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Old 08-02-2008, 09:19 AM   #7
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I won't miss the alarm, being on call every other week, missing out on great weather for outdoor activity while I waste my life away in a cubical, the stress, the Sunday night blues, scheduling vacations around work schedules, the non stop system upgrades which entails long weekends and months of preperation.

My commute is now down to a 1/2 hour bike ride. I also have cheap access to a fitness center. Other than the cheap fitness center I really can't think of a thing I will miss when I retire.
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Old 08-02-2008, 09:49 AM   #8
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"Weekly activity reports." Hate 'em. It's such corporate BS.
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Old 08-02-2008, 09:51 AM   #9
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Expense reports, weekly status reports, and coming in to work and seeing that I have 275 messages in my inbox and knowing I wont like at least 225 of them.
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Old 08-02-2008, 10:04 AM   #10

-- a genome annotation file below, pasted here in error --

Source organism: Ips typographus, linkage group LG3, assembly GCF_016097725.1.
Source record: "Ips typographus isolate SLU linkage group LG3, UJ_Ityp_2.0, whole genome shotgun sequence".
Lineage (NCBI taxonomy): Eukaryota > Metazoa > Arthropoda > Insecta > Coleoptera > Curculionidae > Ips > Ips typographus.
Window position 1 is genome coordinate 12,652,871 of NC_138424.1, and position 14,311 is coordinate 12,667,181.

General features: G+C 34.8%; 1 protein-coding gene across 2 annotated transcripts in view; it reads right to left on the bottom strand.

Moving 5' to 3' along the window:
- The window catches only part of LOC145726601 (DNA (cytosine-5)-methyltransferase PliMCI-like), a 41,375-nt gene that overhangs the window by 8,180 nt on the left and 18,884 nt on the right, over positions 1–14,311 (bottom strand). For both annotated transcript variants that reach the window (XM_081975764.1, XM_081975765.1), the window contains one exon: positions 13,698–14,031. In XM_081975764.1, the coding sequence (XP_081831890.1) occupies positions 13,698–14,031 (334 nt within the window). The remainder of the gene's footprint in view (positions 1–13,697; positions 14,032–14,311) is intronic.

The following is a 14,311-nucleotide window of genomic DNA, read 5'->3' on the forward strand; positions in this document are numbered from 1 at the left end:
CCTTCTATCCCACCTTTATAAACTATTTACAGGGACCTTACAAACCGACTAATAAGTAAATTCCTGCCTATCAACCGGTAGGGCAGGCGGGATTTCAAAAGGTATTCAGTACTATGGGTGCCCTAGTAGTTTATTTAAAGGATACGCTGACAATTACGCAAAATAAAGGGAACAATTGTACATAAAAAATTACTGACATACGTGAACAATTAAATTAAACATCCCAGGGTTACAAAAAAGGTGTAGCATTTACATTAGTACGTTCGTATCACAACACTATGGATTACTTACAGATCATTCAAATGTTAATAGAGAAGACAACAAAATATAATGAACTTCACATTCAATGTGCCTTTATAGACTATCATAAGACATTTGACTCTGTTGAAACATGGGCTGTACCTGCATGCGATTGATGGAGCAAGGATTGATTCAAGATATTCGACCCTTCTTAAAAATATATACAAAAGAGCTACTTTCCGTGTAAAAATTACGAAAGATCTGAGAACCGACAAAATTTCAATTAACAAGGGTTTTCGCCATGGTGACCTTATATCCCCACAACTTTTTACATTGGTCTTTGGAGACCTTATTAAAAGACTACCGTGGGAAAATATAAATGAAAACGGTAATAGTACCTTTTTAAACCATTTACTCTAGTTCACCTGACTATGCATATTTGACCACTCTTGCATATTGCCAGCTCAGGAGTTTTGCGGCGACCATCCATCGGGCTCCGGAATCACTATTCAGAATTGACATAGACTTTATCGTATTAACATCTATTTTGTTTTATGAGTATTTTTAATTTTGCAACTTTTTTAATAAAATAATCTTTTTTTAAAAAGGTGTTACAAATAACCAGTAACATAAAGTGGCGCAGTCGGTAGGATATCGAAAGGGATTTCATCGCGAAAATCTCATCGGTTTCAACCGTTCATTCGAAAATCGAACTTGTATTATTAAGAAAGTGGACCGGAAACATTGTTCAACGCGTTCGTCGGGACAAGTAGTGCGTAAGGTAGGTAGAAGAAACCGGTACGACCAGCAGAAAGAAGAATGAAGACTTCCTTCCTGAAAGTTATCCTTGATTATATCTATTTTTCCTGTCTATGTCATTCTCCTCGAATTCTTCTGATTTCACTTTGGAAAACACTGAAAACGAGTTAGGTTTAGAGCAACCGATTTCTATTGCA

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Just having to be somewhere every single day and having to stay there all day.
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Old 08-02-2008, 10:14 AM   #11
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Operating power plants under the direction of people who don't understand power plant operation ("What's taking so long? Don't you guys just push like a big red button thingy?")

Meaningless monthly reports that are ignored if you point out any problems that might actually cost money to fix!

Cumbersome procedures that assume everyone involved is a complete idiot who can't think for themselves and use common sense to adjust for real world conditions.
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Interseting question.
Old 08-02-2008, 10:30 AM   #12
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Interseting question.

Here's my 3 (based upon my former "j*bs"):